5.8 If the Registrar is still not satisfied that the case is appropriate for a conciliation conference, the case will remain as listed and the parties can argue the issue on the subsequent Court date.

6. Final consent orders in chambers

6.1 The parties are at liberty to seek a final consent order at any time.

6.2 For a Registrar to make final consent orders in chambers (whether before or after the first Court date), correspondence seeking orders can be sent by email to the Court, conditional upon the email containing the following items:

  • one scanned copy of the minute of proposed final orders signed and date by both parties on each page
  • a clean, unprotected Word version of the orders being sought, in exactly the same terms as the signed document
  • if a superannuation split is sought, a copy of evidence of value of the fund being split (such as a recent statement or screenshot taken from an online account), and a copy of the letter from the trustee of that fund confirming there is no objection (assuming an affidavit hasn’t already been filed), and
  • a letter, jointly signed by the legal representatives for the parties (or each party, if self-represented), containing the necessary information to enable the Registrar to determine that the proposed order is just and equitable.

6.3 Unless these requirements are met, the order may not be made or further information may be called for.

6.4 Final consent orders will not be made in chambers, or at any Court date, unless the Respondent has filed a financial statement. This is so the Court can be satisfied that the Respondent is on oath (or affirmation) about their financial circumstances. If agreement is reached on a Court date, the case can be stood down to enable the Respondent to complete a file a financial statement.

7. The subsequent Court date

7.1 Each party must be present on the subsequent Court date, unless leave has been given to attend by electronic communication.

7.2 If all of the previous orders made have been complied with, all of the expert evidence filed (and procedural fairness completed), and the dispute resolution process undertaken, and there is still no agreement, the case will be referred to the docket Judge for judicial case management.

7.3 Otherwise, the subsequent Court date presents one opportunity to put the case ‘back on track’.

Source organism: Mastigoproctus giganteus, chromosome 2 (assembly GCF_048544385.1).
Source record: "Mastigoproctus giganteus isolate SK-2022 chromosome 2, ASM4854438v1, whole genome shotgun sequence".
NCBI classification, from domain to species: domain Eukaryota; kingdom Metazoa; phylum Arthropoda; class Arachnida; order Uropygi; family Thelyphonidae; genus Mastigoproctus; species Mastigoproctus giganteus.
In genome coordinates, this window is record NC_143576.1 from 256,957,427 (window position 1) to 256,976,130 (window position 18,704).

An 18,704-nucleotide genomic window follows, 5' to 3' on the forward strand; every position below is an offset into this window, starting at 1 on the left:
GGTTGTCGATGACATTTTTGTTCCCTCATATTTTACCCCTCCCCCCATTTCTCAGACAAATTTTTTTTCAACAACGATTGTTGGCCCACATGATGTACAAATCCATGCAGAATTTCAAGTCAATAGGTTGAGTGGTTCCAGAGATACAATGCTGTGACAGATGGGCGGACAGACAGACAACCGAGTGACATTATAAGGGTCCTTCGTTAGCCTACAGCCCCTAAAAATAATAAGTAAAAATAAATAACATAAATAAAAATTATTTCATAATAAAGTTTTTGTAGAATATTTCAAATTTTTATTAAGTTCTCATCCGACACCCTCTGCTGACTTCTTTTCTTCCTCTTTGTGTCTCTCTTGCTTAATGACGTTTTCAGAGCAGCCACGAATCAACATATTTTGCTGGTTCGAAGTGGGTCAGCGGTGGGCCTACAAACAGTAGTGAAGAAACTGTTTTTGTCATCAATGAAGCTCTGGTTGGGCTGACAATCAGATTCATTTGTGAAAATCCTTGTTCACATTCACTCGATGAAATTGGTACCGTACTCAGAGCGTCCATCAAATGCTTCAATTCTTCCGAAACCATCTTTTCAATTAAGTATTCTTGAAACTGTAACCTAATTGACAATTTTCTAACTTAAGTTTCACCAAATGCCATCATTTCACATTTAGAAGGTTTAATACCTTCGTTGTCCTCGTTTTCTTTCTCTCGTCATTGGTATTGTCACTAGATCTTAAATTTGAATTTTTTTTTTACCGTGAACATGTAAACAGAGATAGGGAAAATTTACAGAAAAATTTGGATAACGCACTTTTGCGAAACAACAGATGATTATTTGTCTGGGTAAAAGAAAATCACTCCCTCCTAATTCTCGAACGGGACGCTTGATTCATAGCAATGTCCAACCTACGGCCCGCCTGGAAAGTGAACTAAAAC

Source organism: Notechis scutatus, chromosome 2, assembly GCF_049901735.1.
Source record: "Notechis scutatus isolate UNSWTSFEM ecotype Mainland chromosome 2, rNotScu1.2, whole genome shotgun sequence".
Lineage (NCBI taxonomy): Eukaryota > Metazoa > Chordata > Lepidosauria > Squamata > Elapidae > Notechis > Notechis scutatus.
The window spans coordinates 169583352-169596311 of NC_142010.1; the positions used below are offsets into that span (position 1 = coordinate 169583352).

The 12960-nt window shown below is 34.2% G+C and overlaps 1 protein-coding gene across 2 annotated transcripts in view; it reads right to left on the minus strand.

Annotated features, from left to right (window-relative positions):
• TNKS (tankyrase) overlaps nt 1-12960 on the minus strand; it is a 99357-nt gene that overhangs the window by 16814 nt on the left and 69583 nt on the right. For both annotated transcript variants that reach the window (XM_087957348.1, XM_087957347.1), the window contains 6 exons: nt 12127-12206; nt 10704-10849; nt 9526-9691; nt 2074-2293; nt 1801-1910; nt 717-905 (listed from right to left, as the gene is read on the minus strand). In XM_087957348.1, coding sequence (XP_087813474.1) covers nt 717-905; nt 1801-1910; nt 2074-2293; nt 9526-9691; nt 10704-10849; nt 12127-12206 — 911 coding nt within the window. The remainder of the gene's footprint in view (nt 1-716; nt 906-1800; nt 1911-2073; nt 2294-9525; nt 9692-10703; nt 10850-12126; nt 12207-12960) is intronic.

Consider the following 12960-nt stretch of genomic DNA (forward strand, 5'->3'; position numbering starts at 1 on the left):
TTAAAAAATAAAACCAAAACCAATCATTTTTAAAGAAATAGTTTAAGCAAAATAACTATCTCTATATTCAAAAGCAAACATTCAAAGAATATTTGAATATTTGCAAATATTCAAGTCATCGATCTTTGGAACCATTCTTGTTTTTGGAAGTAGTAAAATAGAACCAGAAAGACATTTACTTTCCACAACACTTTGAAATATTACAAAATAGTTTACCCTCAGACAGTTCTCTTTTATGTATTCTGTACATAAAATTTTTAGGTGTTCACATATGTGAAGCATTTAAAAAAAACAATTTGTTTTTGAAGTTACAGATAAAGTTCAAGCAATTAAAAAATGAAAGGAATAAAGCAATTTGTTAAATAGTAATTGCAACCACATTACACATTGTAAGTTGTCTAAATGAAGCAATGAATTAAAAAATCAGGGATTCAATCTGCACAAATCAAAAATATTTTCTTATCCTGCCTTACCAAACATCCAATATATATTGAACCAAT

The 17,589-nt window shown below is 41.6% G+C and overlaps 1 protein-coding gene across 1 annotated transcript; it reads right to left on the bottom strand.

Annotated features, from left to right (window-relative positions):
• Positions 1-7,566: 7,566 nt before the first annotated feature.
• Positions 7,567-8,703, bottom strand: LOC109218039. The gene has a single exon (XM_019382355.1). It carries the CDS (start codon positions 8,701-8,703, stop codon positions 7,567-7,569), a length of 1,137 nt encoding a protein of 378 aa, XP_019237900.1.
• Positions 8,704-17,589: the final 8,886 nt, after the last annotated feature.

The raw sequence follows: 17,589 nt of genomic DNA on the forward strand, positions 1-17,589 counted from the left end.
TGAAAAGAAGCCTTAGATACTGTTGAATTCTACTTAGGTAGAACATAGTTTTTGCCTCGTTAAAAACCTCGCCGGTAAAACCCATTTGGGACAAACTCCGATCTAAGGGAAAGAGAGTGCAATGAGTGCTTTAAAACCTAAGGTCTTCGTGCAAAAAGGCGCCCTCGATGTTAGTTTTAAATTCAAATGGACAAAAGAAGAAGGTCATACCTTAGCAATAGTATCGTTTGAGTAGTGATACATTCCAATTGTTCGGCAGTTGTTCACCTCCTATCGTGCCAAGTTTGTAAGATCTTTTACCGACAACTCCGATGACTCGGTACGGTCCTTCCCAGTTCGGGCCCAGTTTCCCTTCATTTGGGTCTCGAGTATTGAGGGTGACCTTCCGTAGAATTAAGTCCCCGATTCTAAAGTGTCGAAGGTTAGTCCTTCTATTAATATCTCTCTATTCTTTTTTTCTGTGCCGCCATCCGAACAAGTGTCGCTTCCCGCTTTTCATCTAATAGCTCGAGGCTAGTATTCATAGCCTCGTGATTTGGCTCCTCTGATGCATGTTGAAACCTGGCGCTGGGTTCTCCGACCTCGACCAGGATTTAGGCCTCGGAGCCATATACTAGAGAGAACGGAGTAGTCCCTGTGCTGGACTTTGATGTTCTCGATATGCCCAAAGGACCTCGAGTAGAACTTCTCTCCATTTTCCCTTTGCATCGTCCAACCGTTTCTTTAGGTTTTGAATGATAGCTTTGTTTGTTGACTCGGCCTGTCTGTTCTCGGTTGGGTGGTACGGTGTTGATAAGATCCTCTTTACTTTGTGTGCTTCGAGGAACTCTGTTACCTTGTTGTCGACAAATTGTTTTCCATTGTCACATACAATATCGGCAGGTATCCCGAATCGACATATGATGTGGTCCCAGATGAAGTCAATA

7.4 It might be the case (for example) that disclosure and valuations have been completed just before the Court date, and the case was not previously ready for dispute resolution. If so, dispute resolution orders can then be made by consent, but the likely adjourned date is to be before the docket Judge, rather than a third date before a Registrar.

7.5 Alternatively, there may be outstanding issues concerning production of documents, and specific orders might be made.

7.6 On a rare occasion, if for some reason valuations are not complete, or other emergent circumstances arise, then a short adjournment might be granted.

7.7 If the Registrar’s orders and directions from the first Court date have not been complied with, or the case is not being effectively managed, the case will be referred to the docket Judge for judicial case management.

7.8 Unless special circumstances apply, cases will remain in the Registrar’s Discrete Property List for a targeted period of 90 days (from the first Court date). After that time, the Registrar will likely refer the case to the docket Judge for judicial case management.

8. Further practice information

8.1 This Guide applies to all Discrete Property List cases before a Registrar.

8.2 Other practice information on cases commenced in the Federal Circuit Court is available on the Court's website.

9. Communications in a Discrete Property List case

9.1 When communicating with the registry about a Registrar case, Lawyers are to put their requests in writing by eLodging the request as correspondence and sending an email to the registry, copying in each other party to the proceeding, confirming that the request has been eLodged.

9.2 When sending an email in a Registrar case, it is expected that a party will:

  • address the email to the specified email address and not to the Registrar directly
  • clearly state the Court's action number, parties' names and any Court dates in the subject heading
  • provide a clear description of any attached documents in the body of the email, and
  • copy the message to all other parties (if applicable).

10. Enquiries and contact information

10.1 Contact details for the Court's registries are available on the Court's website.

11. Commonwealth Courts Portal

11.1 Filed documents in a case can be viewed by parties or those authorised by a party on the Commonwealth Courts Portal (CCP). The CCP provides web-based services for court users to access information about cases before the Court. Parties may register for the CCP to gain access to documents which have been eLodged, as well as orders of the Court, judgments and listing events (past or future).